Indiana industry pumped 212 million pounds of toxic chemicals into the air, land and water in 1988, or about 38 pounds for every person in the state, according to the Environmental Protection Agency.

That was a whopping 22.7 percent increase from the total Indiana emissions reported in 1987, with hazardous chemicals released into the ground accounting for the great majority of that increase.Indiana's record looks even worse considering that the national total of toxic chemical emissions dropped 8.8 percent from 1987 to a total of 4.6 billion pounds in 1988.

Only four other states released more toxic chemicals into the environment - Louisiana, Texas, Ohio and Florida.

Max Michael, who heads the section of the Indiana Department of Environmental Management charged with tracking toxic chemicals, said he wasn't sure what had caused the increase.

Indiana officials didn't receive a copy of the report from the Environmental Protection Agency until it was released to the public.

"A lot of different things could have happened and it's going to take some time to sift through" the data, Mr. Michael said.

Despite the nationwide decline in the release of toxic chemicals into the environment, Rep. Gerry Sikorski, D-Minn., said that "these figures are absolutely shocking."

Rep. Sikorski, who wrote the law requiring the annual reports, said that ''one or two molecules, not pounds, of some of these chemicals may be poisonous to a child."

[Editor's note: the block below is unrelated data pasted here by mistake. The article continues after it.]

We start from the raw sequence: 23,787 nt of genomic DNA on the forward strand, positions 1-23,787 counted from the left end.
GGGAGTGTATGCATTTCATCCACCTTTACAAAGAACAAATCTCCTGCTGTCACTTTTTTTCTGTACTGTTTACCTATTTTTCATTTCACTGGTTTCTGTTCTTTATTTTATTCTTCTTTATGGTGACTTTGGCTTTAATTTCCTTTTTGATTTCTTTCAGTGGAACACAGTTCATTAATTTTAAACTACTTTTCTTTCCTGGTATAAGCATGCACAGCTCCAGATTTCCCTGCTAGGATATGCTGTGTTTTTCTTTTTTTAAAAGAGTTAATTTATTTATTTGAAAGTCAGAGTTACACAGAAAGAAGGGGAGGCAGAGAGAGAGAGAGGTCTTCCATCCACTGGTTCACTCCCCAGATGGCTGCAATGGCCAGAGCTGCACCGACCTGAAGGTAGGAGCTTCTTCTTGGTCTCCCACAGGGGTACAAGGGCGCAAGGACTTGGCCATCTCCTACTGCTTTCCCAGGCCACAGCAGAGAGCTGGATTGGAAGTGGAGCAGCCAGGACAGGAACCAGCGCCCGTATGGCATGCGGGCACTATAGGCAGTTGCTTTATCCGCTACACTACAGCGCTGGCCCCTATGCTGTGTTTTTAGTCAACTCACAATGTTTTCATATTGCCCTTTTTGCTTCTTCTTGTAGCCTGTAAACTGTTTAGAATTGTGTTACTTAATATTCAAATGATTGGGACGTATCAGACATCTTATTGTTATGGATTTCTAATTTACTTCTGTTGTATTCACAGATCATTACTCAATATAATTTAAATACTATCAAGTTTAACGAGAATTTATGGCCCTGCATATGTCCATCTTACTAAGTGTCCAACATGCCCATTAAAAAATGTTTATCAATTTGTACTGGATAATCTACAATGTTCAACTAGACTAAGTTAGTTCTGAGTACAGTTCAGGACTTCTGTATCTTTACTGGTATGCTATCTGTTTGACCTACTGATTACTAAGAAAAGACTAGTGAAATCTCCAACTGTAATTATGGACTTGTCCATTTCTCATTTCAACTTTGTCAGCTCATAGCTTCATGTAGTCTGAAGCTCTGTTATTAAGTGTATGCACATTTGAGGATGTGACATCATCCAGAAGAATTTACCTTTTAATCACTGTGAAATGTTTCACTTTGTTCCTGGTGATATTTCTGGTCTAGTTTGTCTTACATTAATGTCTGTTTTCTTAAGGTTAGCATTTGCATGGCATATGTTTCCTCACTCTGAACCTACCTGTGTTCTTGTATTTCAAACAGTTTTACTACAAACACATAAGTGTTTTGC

EPA Administrator William K. Reilly cautioned that the totals do not translate easily into a health threat. The annual total does not indicate how much of any chemical was emitted at one time or the amount of public exposure.

Nonetheless, both Rep. Sikorski and Mr. Reilly said the daunting numbers should help fuel the move in Congress for greater regulation of toxic chemicals in the air, which make up about half of the chemical emissions.

The EPA now regulates the emissions of just seven of these chemicals, but the pending overhaul of the Clean Air Act would regulate another 191 chemicals.

The Senate already has passed its version of the bill; the House is expected to vote on it within the next several weeks.

"To allow these companies to go on polluting the air we breathe, the water we drink, and the playgrounds on which our children play is unacceptable," Rep. Sikorski said.

In addition to boosting political support for clean air legislation, the annual report of toxic pollution started in 1987 has helped prod industries to

cut emissions, Mr. Reilly said.